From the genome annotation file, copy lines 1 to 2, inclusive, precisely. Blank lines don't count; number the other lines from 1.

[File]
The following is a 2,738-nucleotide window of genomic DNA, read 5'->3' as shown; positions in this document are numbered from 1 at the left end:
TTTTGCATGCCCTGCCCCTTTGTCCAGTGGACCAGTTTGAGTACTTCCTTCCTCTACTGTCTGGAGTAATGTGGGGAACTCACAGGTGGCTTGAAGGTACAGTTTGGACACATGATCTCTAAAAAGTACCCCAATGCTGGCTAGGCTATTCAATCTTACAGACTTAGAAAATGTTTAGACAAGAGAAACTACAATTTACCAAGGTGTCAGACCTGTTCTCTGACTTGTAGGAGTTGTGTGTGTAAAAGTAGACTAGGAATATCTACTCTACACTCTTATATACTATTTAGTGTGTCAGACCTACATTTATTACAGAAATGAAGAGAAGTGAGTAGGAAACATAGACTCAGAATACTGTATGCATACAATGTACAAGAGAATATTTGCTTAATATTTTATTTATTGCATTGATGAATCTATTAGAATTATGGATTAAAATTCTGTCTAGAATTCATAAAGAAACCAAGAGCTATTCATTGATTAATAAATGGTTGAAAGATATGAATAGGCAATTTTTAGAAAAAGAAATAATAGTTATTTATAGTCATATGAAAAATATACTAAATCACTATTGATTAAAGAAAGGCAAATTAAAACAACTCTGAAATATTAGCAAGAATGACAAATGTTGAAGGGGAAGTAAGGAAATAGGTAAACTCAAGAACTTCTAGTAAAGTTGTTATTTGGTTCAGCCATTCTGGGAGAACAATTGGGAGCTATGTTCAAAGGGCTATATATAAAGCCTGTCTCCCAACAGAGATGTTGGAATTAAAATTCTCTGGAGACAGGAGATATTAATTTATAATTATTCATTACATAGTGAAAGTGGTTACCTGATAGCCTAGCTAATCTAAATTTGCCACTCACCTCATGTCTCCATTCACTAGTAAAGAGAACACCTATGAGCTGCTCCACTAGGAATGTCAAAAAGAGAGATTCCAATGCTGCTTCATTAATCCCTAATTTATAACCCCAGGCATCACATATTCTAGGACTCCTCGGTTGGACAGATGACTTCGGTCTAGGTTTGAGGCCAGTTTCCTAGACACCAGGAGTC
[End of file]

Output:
The following is a 2,738-nucleotide window of genomic DNA, read 5'->3' as shown; positions in this document are numbered from 1 at the left end:
TTTTGCATGCCCTGCCCCTTTGTCCAGTGGACCAGTTTGAGTACTTCCTTCCTCTACTGTCTGGAGTAATGTGGGGAACTCACAGGTGGCTTGAAGGTACAGTTTGGACACATGATCTCTAAAAAGTACCCCAATGCTGGCTAGGCTATTCAATCTTACAGACTTAGAAAATGTTTAGACAAGAGAAACTACAATTTACCAAGGTGTCAGACCTGTTCTCTGACTTGTAGGAGTTGTGTGTGTAAAAGTAGACTAGGAATATCTACTCTACACTCTTATATACTATTTAGTGTGTCAGACCTACATTTATTACAGAAATGAAGAGAAGTGAGTAGGAAACATAGACTCAGAATACTGTATGCATACAATGTACAAGAGAATATTTGCTTAATATTTTATTTATTGCATTGATGAATCTATTAGAATTATGGATTAAAATTCTGTCTAGAATTCATAAAGAAACCAAGAGCTATTCATTGATTAATAAATGGTTGAAAGATATGAATAGGCAATTTTTAGAAAAAGAAATAATAGTTATTTATAGTCATATGAAAAATATACTAAATCACTATTGATTAAAGAAAGGCAAATTAAAACAACTCTGAAATATTAGCAAGAATGACAAATGTTGAAGGGGAAGTAAGGAAATAGGTAAACTCAAGAACTTCTAGTAAAGTTGTTATTTGGTTCAGCCATTCTGGGAGAACAATTGGGAGCTATGTTCAAAGGGCTATATATAAAGCCTGTCTCCCAACAGAGATGTTGGAATTAAAATTCTCTGGAGACAGGAGATATTAATTTATAATTATTCATTACATAGTGAAAGTGGTTACCTGATAGCCTAGCTAATCTAAATTTGCCACTCACCTCATGTCTCCATTCACTAGTAAAGAGAACACCTATGAGCTGCTCCACTAGGAATGTCAAAAAGAGAGATTCCAATGCTGCTTCATTAATCCCTAATTTATAACCCCAGGCATCACATATTCTAGGACTCCTCGGTTGGACAGATGACTTCGGTCTAGGTTTGAGGCCAGTTTCCTAGACACCAGGAGTC